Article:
Today, VMware has announced vSphere 7.0!
vSphere requires no introduction so let’s get straight to what I see as the top 5 features of this fantastic release of vSphere 7.0!
vCenter Server Upgrade Planner
This feature allows you to upgrade within the vSphere client, without having to check the HCL or Interoperability Matrices!
Key features here include:
- Notifications within the client when an update is available
- Ru a “What If” to see what would happen if an upgrade was performed
- A Pre-Upgrade checker is made available to check for issued before you hit the “go” button
- A new built-in Interoperability validator to check if a target vCenter Server version is still compatible with all your existing VMware solutions which are integrated with your vCenter Server
VM Template Versioning
One feature missing from VM templates (.VMTX files) was versioning. Historically we would have to store multiple Virtual Machine Templates with different configurations or rely on snapshots which gets difficult to manage.
- With vSphere 7.0, we now have a nice way to manage VM Template versioning and a UI to check-in and check-out versions of the template.
- This feature requires you to store Virtual Machine templates within the content library (This is the best place for them after all!)
- In the above screenshot, you can see that multiple versions of the same VM Template. You can select a version and “Check out” a VM from this template, directly into your vSphere environment.
- Much like snapshots, you can add notes against a Template version so you know what’s contained in that particular version of a template.
Content Library Advanced Settings
While we are on the topic of Content Libraries, there are now advanced features available to include:
- Various synchronisation options
- Bandwidth control settings
ESXi Host Lifecycle Management
Managing patches for ESXi can get complex when you need to consider vendor firmware and driver compatibility. You may have found yourself creating custom host ISOs to use for upgrading your ESXi hosts.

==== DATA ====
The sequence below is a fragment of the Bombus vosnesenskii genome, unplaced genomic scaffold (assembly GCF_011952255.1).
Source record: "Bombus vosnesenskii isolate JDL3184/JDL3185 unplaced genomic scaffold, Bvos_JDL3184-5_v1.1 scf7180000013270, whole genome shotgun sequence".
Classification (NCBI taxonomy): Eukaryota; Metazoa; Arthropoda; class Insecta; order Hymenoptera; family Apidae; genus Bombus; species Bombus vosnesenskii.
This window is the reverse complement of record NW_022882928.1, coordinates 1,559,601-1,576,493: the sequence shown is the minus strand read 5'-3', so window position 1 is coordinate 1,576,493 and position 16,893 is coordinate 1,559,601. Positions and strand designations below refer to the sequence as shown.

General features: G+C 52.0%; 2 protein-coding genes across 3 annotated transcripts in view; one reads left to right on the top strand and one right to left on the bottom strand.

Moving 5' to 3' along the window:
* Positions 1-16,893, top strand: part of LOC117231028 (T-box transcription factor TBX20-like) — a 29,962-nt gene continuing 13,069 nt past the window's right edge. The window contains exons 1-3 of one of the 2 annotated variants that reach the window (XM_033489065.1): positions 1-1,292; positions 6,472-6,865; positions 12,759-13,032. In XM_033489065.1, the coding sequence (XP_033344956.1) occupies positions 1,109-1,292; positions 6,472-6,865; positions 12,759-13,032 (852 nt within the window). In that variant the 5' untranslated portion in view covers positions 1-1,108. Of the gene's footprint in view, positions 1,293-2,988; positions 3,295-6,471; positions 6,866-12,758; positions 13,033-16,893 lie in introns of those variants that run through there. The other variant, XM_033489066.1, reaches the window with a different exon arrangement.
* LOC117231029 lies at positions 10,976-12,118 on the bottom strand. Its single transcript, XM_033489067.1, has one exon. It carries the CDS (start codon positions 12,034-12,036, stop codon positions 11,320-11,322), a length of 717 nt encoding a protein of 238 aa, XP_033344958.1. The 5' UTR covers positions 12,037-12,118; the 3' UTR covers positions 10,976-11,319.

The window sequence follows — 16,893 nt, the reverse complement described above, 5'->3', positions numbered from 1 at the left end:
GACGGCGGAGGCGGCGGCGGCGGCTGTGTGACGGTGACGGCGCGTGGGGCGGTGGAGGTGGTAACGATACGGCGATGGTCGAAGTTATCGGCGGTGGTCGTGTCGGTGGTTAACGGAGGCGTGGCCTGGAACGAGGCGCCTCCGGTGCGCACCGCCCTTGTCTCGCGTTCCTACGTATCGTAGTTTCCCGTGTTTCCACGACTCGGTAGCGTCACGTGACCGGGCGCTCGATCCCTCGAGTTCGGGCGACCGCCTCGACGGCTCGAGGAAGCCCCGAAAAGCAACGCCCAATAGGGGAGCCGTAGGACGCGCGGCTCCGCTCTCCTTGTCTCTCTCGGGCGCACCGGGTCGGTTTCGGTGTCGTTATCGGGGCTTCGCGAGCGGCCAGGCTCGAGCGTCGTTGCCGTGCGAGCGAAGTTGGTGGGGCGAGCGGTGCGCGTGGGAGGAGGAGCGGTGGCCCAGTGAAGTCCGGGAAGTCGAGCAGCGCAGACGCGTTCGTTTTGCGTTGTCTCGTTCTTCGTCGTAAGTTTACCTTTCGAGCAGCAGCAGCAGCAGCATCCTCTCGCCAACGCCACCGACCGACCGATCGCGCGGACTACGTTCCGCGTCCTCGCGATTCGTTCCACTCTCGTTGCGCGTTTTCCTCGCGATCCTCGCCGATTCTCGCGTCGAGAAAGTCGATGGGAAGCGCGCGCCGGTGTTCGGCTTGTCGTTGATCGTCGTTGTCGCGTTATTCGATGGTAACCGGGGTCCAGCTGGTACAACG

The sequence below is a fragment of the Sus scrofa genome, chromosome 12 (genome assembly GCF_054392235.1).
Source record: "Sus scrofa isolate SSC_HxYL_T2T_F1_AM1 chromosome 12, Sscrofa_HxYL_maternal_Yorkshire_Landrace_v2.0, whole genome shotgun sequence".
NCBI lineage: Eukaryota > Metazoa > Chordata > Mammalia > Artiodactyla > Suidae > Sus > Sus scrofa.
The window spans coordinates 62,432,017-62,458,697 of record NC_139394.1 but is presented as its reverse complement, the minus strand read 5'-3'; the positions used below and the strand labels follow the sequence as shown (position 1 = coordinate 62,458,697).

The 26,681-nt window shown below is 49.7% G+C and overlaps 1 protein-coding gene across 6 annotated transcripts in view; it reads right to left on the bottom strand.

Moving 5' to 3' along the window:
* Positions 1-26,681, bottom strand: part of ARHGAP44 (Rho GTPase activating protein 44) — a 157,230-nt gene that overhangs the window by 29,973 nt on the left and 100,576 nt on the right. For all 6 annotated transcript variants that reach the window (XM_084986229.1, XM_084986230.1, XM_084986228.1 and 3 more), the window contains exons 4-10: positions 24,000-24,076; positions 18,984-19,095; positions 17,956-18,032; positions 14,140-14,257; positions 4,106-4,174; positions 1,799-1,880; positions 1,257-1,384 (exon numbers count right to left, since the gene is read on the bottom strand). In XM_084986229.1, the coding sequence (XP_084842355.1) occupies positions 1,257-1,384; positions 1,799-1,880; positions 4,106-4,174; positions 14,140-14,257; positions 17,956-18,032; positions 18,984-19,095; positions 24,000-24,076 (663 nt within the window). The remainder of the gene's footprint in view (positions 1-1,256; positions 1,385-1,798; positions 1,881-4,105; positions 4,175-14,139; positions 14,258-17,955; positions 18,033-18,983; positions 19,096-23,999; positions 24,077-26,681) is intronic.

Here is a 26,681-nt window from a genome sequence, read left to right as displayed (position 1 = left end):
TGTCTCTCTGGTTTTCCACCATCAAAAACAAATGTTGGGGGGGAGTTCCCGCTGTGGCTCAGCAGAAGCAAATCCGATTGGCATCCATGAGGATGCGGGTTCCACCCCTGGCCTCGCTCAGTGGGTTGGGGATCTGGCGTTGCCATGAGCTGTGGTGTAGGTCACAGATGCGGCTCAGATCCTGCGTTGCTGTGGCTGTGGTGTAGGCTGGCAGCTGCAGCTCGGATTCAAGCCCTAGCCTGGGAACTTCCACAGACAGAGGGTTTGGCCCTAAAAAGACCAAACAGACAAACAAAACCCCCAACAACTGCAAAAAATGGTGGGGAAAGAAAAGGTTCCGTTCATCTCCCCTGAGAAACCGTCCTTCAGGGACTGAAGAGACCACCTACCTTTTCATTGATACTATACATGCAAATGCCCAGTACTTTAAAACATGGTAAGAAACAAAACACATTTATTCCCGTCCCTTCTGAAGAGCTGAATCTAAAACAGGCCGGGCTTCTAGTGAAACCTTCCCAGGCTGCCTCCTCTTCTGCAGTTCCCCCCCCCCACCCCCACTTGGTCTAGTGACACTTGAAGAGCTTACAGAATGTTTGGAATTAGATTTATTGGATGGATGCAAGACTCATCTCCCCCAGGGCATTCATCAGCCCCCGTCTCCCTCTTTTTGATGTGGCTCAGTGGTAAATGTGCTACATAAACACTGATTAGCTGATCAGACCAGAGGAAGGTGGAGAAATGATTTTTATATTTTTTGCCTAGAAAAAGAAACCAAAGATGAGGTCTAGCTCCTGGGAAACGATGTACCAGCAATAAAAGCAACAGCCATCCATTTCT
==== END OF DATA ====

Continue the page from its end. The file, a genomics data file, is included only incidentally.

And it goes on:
With vSphere 7.0, there are significant, built-in features to help us with these challenges.
A simplified ESXi lifecycle manager will help manage updates to ESXi hosts. Key features include:
- Management of ESXi host firmware from within the vSphere client
- Integration with vendor tools including Dell OpenManage and HPE OneView
- Built-in HCL checks to prevent unsupported driver and firmware combinations
All of this is available in the vSphere Client UI or even via the REST API to help with automation of host lifecycle tasks!
New Distributed Resource Scheduler (DRS)
In the past, DRS was applied at the cluster level, which migrated Virtual Machines every 5 minutes if it detected a cluster imbalance.
These days, it’s all about the app, so VMware has made many improvements to DRS to focus more on the app, rather than the host.
This results in a change in the functionality of DRS:
- DRS calculates a VM DRS score based on the VM’s ability to perform. This calculation is VM centric, rather than host-centric.
- For example, VM metrics are used to calculate the VM DRS score including CPU %RDY, Memory Swap, CPU cache, workload burstability &migration cost
In summary, this means that a VM will be moved to another host in the cluster if it will help its performance. This is in contrast to how it worked in the past where the trigger is if a host is busy
In this post, we focused on some of the top features in vSphere 7.0. There are hundreds of improvements so be sure to check the official release notes and VMware blogs for additional features which will help you and your organisation.